If you don't mind me asking, what is the preferred method to backup to S3? Is it possible to scp or rsync a mysqldump to S3 or do you install aws tools on DO and run aws s3 cp as a scheduled job?

I use the awscli tools and aws s3 cp. I don't think it's possible to scp or rsync directly to S3, at least last I checked.


Not OP but I just use shell scripts. You could scp or rsync if you mounted s3 as a drive to your host, but that is not recommended as far as I know

I recommend looking into restic and/or rclone

check out restic which does dedup backups to s3, very easy to use

Cloud or not, you have to trust your vendor to deliver the service you paid them for. That's the whole reason for doing business with them.

The reason for doing business with them is because they say they will deliver the service you paid them for. But if they don't, what then? You can switch to another vendor, but without a backup you're starting from scratch.

You should hope they deliver the service you've paid for, but you should never trust that they will. Always plan for failure. That's the entire point of this whole "DO killed my company" saga.

I trust UpCloud more than other VPS provider because the technical support (Regional) has been very approachable and you know "who" they are. Beside, they promise 100% uptime SLA when your business is critical.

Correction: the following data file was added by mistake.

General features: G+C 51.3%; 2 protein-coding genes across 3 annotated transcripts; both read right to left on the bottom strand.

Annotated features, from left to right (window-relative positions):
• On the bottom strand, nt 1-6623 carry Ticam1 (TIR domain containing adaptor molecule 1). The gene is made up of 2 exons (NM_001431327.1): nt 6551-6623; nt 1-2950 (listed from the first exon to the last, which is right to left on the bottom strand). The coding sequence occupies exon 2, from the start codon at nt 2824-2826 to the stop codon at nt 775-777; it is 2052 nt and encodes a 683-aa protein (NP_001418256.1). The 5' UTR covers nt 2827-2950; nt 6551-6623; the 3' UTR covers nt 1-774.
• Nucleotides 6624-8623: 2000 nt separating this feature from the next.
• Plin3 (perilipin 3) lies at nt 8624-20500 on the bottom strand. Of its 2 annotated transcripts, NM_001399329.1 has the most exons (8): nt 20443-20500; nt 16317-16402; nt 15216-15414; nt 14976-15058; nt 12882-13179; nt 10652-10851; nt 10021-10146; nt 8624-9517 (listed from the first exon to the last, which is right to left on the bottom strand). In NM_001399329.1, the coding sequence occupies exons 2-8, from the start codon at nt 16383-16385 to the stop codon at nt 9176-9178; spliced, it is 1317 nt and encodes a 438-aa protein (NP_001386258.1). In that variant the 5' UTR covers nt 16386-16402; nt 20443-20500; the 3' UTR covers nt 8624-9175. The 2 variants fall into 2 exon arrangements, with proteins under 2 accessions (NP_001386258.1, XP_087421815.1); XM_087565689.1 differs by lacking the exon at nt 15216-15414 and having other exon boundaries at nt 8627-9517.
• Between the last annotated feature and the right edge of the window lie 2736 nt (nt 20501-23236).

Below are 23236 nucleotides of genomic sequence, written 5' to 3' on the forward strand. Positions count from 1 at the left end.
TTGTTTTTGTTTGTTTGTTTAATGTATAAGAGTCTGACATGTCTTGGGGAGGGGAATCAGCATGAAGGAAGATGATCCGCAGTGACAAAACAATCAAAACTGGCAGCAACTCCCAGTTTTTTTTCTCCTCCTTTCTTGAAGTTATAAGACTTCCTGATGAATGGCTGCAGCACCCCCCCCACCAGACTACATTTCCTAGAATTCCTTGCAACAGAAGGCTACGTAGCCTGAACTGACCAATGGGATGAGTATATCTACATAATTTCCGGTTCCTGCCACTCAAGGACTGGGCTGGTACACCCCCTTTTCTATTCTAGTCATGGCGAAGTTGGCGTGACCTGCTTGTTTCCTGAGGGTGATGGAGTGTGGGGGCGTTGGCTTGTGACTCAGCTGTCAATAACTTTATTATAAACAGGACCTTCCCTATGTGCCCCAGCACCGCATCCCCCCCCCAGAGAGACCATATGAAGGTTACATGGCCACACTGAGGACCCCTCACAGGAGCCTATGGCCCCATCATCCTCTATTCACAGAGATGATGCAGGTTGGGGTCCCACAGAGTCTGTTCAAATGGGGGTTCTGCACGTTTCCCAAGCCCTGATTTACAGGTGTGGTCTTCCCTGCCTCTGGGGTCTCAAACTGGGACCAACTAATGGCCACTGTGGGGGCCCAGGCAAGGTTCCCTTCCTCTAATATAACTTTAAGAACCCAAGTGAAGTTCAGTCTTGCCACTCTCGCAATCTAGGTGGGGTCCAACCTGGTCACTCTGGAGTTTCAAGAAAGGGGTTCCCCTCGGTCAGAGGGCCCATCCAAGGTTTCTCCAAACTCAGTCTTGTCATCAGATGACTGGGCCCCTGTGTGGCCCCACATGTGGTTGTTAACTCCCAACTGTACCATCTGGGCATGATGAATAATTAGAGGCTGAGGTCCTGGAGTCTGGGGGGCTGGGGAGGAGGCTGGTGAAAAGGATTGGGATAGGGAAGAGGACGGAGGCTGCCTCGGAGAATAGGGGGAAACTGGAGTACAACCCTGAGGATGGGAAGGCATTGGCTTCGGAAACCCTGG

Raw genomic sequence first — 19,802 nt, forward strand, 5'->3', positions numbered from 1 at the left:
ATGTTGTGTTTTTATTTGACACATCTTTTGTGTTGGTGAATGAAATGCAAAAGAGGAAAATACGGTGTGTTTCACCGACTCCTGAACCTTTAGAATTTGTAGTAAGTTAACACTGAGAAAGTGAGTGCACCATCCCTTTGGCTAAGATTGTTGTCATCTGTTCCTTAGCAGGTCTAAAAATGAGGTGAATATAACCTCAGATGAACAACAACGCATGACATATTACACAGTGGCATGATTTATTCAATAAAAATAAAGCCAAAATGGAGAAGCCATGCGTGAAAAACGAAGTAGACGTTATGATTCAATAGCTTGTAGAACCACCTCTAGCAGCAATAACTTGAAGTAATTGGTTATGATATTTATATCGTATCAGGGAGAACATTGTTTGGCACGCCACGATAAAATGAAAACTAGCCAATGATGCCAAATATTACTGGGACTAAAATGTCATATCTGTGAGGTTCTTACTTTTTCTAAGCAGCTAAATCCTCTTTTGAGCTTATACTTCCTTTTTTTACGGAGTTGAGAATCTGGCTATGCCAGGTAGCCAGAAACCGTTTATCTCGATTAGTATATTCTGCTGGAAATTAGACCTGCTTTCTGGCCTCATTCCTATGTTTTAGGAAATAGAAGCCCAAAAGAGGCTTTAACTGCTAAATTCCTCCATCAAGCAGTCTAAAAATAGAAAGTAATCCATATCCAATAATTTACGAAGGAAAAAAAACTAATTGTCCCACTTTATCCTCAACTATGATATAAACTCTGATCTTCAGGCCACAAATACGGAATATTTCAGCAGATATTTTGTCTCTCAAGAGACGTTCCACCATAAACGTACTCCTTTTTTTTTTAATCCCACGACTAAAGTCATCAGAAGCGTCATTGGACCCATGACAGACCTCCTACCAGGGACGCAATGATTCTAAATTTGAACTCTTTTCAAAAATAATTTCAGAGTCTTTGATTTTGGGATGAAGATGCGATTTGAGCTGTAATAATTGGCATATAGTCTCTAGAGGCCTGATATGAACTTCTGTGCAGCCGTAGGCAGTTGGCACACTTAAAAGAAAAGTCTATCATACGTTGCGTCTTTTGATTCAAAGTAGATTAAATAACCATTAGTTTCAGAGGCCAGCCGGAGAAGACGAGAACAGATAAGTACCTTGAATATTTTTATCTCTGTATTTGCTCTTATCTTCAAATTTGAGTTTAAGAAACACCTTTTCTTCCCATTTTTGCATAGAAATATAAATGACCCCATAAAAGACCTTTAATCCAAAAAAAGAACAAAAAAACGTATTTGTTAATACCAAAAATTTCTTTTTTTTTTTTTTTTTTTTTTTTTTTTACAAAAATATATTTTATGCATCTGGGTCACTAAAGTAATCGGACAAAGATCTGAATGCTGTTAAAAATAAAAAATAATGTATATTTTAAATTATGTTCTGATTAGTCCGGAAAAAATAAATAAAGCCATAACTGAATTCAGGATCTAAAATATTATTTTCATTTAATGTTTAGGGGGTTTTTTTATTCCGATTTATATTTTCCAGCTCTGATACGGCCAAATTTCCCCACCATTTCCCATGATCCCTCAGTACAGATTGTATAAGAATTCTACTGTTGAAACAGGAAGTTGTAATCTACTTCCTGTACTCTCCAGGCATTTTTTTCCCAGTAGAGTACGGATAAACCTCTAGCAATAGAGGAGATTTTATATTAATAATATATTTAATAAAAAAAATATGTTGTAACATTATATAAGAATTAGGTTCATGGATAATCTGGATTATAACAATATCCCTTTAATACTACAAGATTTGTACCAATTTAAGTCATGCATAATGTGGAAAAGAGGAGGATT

Do you not have a mirror copy of everything somewhere else? Or is that not possible in your case?

I only run one server, because like the dead company in question, I don't have the money or manpower to do a full high-availability solution. Just a database backup and my site's code in Gitlab, so DR failover is a matter of 'git clone' and 'pg_restore'.

It might take me a few hours to get back online and piece my docker containers back together but my customers can absorb a few hours of downtime as long as it's a very rare occasion. If they couldn't, I'd charge them enough to afford a real HA solution.

I am old enough to have lived in soviet times for a short while. One thing I remember from back then - in order to get things done, you had to know someone. Perhaps your aunt's friend worked in the politbureau or your mom's classmate was a friend of the director. Through connections like that you could get what you needed.

It was such a relief when times changed and regardless of who you were, you could start exchanging money for things and services.

This story and many others like it remind me of those times - it's back to who you know to get your account unlocked. I've never gotten a story on the front page of HN and probably have 5 twitter followers. What's my avenue of getting my data back?

This isn't just about DO either. Similar stories about google and other services are many to be found.

I'll toot my own theory and it is that nobody wants to pay for enough capable support staff, pay to keep the support staff at the ready often enough, pay support staff who want to stay in that role.

They want to automate that all away as much as possible.

The future is everyone who isn't somebody chatting about how they run their application on X... because they're mysteriously banned form Y and Z and the next guy talks about how he was banned on X and is on Z now... simply for that reason.